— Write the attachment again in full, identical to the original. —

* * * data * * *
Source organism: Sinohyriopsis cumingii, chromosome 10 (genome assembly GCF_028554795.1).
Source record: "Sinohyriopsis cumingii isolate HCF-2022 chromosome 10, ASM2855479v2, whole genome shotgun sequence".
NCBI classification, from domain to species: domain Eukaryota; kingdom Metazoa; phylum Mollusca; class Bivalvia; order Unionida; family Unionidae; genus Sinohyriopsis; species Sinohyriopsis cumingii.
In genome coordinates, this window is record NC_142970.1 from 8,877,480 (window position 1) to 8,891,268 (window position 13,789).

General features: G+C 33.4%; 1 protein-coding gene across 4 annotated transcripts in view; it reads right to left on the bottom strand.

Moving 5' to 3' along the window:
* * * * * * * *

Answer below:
Source organism: Sinohyriopsis cumingii, chromosome 10 (genome assembly GCF_028554795.1).
Source record: "Sinohyriopsis cumingii isolate HCF-2022 chromosome 10, ASM2855479v2, whole genome shotgun sequence".
NCBI classification, from domain to species: domain Eukaryota; kingdom Metazoa; phylum Mollusca; class Bivalvia; order Unionida; family Unionidae; genus Sinohyriopsis; species Sinohyriopsis cumingii.
In genome coordinates, this window is record NC_142970.1 from 8,877,480 (window position 1) to 8,891,268 (window position 13,789).

General features: G+C 33.4%; 1 protein-coding gene across 4 annotated transcripts in view; it reads right to left on the bottom strand.

Moving 5' to 3' along the window: